Our goats are all cared for with stringent health and management issues in mind allowing them to reach their full potential and of course we give them tons of love and attention daily. By spending this amount of time with them we are able to "know our goat" and what is normal and not normal for each of them. Being familiar with their daily routine means health issues are noticed before they become a big problem. We try to combine our goat watching with our break times and with our normal morning and evening routines moving them in the barn or out to the pastures each day. Sometimes this means we have to fight off a few of them from piling up in our laps!
I never grow tired of watching them on the pastures and my only regret is that I don't remember to bring my camera with me each time!
Tiny Tales Beth March 3*M is one of very few goats we have carefully selected to
add to our herd. She's a dream!
Our "down time" is not wasted time, getting to know our goats and spending time with them helps us identify any issues before they become big issues.
Our entire herd is fed free choice, high quality minerals from New Country Organics along with good quality orchard grass and other forage which we cut from our own, untreated pastures each year. Spring, Summer and Fall they are out on pastures during daylight hours free to forage on their goat "salad bar".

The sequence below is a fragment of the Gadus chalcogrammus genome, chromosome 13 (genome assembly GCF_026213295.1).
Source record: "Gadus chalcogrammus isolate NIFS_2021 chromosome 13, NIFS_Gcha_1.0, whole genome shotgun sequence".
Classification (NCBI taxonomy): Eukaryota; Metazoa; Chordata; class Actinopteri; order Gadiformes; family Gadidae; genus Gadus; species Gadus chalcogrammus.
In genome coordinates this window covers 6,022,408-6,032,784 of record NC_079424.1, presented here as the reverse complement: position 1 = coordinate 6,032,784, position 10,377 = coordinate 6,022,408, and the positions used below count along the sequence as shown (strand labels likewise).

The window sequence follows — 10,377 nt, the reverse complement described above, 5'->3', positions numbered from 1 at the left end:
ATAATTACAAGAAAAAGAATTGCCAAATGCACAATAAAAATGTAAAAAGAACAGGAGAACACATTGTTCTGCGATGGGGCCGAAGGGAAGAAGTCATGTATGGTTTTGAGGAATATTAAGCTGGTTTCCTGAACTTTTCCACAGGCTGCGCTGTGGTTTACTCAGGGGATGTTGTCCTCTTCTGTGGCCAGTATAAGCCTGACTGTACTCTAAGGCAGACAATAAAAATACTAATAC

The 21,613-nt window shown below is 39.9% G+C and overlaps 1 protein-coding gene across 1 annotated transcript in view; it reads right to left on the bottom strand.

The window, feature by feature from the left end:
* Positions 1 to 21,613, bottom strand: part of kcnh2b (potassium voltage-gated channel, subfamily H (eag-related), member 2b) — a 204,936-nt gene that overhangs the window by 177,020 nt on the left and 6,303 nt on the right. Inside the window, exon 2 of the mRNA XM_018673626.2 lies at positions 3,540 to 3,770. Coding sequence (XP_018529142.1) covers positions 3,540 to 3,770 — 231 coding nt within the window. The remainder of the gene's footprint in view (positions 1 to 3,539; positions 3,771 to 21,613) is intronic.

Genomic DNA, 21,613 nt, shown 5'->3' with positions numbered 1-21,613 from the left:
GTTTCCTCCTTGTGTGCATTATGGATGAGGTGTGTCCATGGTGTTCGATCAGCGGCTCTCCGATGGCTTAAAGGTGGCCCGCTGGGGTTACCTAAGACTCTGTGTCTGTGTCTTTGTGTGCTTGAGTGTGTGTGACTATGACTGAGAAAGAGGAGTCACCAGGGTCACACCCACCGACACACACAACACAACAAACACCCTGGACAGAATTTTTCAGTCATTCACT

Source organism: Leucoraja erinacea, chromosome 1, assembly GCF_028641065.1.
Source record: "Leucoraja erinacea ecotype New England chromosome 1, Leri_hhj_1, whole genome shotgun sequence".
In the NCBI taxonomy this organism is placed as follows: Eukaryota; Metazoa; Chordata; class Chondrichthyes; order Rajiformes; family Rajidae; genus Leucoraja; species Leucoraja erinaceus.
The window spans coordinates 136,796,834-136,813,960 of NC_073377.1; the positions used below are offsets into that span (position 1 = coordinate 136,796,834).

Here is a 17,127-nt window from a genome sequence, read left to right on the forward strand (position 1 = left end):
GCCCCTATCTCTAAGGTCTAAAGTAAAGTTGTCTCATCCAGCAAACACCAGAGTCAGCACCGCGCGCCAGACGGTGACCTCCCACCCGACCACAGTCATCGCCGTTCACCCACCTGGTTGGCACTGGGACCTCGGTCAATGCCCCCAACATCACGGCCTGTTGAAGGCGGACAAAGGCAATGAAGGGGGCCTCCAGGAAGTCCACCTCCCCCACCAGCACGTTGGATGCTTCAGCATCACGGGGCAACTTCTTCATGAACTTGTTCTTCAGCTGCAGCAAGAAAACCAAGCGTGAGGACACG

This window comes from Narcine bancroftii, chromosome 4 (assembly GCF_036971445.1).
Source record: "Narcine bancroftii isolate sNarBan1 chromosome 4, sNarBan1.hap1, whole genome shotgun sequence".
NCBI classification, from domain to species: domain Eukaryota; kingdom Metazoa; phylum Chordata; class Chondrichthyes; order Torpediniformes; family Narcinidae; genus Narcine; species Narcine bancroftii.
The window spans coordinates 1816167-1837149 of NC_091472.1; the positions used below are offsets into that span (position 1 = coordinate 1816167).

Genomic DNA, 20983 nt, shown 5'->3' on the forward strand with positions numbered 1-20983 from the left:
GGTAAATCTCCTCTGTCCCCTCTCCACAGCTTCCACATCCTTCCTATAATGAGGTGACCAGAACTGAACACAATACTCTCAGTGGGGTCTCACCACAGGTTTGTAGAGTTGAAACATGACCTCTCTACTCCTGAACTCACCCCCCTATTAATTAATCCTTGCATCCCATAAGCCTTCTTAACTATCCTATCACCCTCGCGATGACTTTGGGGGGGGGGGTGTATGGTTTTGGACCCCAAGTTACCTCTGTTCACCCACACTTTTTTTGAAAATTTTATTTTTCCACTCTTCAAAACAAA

We also provide baking soda to them which acts as a rumen buffer to thwart off any serious digestive issues. They hardly ever each much of it but goats are smart and know to lick some if they have an upset tummy.
A few years ago we found that many of the minerals in our well water were inhibiting copper absorption in our goats. Copper is a necessary mineral for goats so we started a rain water capture so that as much as possible, our goats get fresh rain water both out in the fields and in the barn. Fresh well water is used during the winter months when rain water is frozen. They also get a splash of apple cider vinegar at times and probiotics. We use Replamin Gel Plus as well, which is pricey but we have found it is a well rounded supplement that is well worth it.